Download here.

Due December 14th.

On #1, I think there is some missing information as you only provided Quantity and nothing else.

Bobby-

You’re correct, the corrections have been made and reposted.

Mr. Schenk-

On #2-How is it that you find the determine the “break-even” point again?

Also on 2d, when drawing the supply curve- do I just put all the different costs on a graph and call it a supply curve?

On #3d-How do I go about drawing a demand curve? Again, just put all the different budget constraints on a graph and call it a demand curve?

Thanks for your help!

Break-even is where MC is greater than or equal to AVC.

For 2d- Just graph the applicable supply curve on a different graph–separate from the other curves.

3d- Find the amount you’ll consume for each respective price points–$15, $10, and $6. Graph each price and the amount consumed on a separate graph.

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On #1, I think there is some missing information as you only provided Quantity and nothing else.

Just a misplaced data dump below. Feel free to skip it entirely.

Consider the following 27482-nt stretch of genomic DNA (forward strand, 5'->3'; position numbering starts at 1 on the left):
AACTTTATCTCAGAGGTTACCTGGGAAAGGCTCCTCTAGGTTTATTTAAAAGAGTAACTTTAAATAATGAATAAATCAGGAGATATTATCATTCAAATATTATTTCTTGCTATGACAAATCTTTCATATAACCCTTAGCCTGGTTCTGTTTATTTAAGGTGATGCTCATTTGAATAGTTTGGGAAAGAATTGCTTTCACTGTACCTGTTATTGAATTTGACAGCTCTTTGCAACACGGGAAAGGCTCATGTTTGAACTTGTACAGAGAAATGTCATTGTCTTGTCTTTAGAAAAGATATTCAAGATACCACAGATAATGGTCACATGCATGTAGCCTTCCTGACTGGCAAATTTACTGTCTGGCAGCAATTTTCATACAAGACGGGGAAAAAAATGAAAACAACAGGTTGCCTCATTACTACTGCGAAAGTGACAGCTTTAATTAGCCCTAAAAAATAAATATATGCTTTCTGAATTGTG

Bobby-

You’re correct, the corrections have been made and reposted.

Mr. Schenk-

On #2-How is it that you find the determine the “break-even” point again?

Also on 2d, when drawing the supply curve- do I just put all the different costs on a graph and call it a supply curve?

On #3d-How do I go about drawing a demand curve? Again, just put all the different budget constraints on a graph and call it a demand curve?

Thanks for your help!

Break-even is where MC is greater than or equal to AVC.

For 2d- Just graph the applicable supply curve on a different graph–separate from the other curves.

3d- Find the amount you’ll consume for each respective price points–$15, $10, and $6. Graph each price and the amount consumed on a separate graph.